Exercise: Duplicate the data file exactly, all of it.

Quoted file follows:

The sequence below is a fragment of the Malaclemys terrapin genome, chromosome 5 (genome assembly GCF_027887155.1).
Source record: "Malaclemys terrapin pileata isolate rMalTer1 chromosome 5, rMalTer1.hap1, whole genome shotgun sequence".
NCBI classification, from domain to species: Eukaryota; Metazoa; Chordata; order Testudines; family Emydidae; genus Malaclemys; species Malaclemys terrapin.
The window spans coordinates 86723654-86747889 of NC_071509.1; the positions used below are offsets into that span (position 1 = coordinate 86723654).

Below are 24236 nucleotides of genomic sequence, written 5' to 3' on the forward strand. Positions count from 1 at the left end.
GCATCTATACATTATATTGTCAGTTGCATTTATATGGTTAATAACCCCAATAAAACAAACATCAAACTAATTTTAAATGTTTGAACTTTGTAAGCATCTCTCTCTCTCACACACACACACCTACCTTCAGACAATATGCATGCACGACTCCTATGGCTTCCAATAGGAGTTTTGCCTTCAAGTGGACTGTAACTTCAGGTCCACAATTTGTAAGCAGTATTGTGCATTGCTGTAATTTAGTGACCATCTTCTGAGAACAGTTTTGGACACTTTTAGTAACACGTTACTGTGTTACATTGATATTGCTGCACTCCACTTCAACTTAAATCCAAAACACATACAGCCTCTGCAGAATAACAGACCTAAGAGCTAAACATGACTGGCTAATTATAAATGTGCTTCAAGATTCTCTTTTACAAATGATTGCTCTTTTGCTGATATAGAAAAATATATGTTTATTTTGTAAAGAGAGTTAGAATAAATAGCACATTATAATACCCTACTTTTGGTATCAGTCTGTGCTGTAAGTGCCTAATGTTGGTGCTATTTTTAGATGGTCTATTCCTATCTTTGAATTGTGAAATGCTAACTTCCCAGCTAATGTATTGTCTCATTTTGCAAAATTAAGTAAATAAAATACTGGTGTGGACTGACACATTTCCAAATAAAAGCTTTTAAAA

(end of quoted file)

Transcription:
The sequence below is a fragment of the Malaclemys terrapin genome, chromosome 5 (genome assembly GCF_027887155.1).
Source record: "Malaclemys terrapin pileata isolate rMalTer1 chromosome 5, rMalTer1.hap1, whole genome shotgun sequence".
NCBI classification, from domain to species: Eukaryota; Metazoa; Chordata; order Testudines; family Emydidae; genus Malaclemys; species Malaclemys terrapin.
The window spans coordinates 86723654-86747889 of NC_071509.1; the positions used below are offsets into that span (position 1 = coordinate 86723654).

Below are 24236 nucleotides of genomic sequence, written 5' to 3' on the forward strand. Positions count from 1 at the left end.
GCATCTATACATTATATTGTCAGTTGCATTTATATGGTTAATAACCCCAATAAAACAAACATCAAACTAATTTTAAATGTTTGAACTTTGTAAGCATCTCTCTCTCTCACACACACACACCTACCTTCAGACAATATGCATGCACGACTCCTATGGCTTCCAATAGGAGTTTTGCCTTCAAGTGGACTGTAACTTCAGGTCCACAATTTGTAAGCAGTATTGTGCATTGCTGTAATTTAGTGACCATCTTCTGAGAACAGTTTTGGACACTTTTAGTAACACGTTACTGTGTTACATTGATATTGCTGCACTCCACTTCAACTTAAATCCAAAACACATACAGCCTCTGCAGAATAACAGACCTAAGAGCTAAACATGACTGGCTAATTATAAATGTGCTTCAAGATTCTCTTTTACAAATGATTGCTCTTTTGCTGATATAGAAAAATATATGTTTATTTTGTAAAGAGAGTTAGAATAAATAGCACATTATAATACCCTACTTTTGGTATCAGTCTGTGCTGTAAGTGCCTAATGTTGGTGCTATTTTTAGATGGTCTATTCCTATCTTTGAATTGTGAAATGCTAACTTCCCAGCTAATGTATTGTCTCATTTTGCAAAATTAAGTAAATAAAATACTGGTGTGGACTGACACATTTCCAAATAAAAGCTTTTAAAA